7101 Sunset: McDonnell’s Drive-In / Tiny Naylor’s

 

Melvin Andrew “Rusty” McDonnell was, along with Harry and Charles Carpenter, a pioneer of what would become a multi-million dollar eat-in-your-car cuisine industry in Los Angeles.

Born in North Carolina in 1875, McDonnell joined the Army while still in his teens. He served in the Philippines during the Spanish American War.

After leaving the military, he worked in and operated restaurants in Kansas City, Missouri for several years in the early 1910s before relocating to Los Angeles in 1916, where he managed a restaurant, Crawford’d Famous Chicken Fry Steaks, at 311 W. Sixth Street.

Located at 311 W. 6th St., Crawford’s “Famous” Chicken Fry Steaks didn’t last long. LA Record 1918

After the US entry into World War I, he became proprietor of the restaurant at Camp Kearney in San Diego.

By 1921, he had returned to Los Angeles and opened an eatery at 440 W. Pico known as “McDonnell’s Ever-Eat.” By 1922, he had five outlets.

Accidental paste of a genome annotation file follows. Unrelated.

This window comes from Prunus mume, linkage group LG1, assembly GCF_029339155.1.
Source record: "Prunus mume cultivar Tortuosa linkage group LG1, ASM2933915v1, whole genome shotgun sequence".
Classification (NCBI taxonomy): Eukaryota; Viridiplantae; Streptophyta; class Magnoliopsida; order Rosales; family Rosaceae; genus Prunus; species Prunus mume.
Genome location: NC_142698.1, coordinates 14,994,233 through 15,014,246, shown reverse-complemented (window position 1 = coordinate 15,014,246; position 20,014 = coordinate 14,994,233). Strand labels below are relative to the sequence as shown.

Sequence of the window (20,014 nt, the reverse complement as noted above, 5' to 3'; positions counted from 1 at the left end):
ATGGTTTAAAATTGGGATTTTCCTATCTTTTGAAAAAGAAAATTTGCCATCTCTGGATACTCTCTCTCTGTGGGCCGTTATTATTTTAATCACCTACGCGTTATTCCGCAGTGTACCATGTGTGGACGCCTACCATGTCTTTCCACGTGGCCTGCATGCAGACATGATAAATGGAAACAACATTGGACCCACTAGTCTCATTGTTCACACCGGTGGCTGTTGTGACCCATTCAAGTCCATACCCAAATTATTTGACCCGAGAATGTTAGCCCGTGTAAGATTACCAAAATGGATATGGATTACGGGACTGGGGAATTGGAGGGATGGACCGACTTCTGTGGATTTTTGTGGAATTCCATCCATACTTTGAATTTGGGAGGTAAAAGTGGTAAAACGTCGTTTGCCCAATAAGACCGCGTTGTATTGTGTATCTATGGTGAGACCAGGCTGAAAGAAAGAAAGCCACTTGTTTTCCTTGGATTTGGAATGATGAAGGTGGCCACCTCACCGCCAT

There were 5 McDonnell’s Ever-Eat locations by the end of 1922: 440 W. Pico, 405 W. 8th St., 1237 S. Main St., 603 S. Figueroa, and 207 E. 5th. The Tidings, 12/15/1922

At the end of 1926, two “Ever-Eats” locations had been added: 454 S. Hill St., and 711 S. Hill St.LA Times 12/31/1926

By 1930, McDonnell was expanding to drive-in cafes, featuring chickens raised on his own ranch. The idea was a success. Despite the Depression, McDonnell continued to expand his chain of restaurants, both sit-down eateries and drive-in cafes, throughout the 1930s.

McDonnell’s Ever Eat drive-in cafe at Figueroa & Santa Barbara, opened April 19, 1930. Southwest Wave, 4/18/1930

The early McDonnell’s Ever Eat drive-ins were modernistic masterpieces. This location was at La Brea Ave. & Beverly Blvd. California State Library photo.

McDonnell got a permit for the drive-in at 7701 Sunset Boulevard, at the northwest corner of Sunset and La Brea, in July 1936. The architect of record was H.S. Johnson.

Another view of the Sunset & La Brea McDonnell’s drive-in c. 1937. LAPL photo.

Night view of the Sunset & La Brea McDonnell’s drive-in. LAPL photo.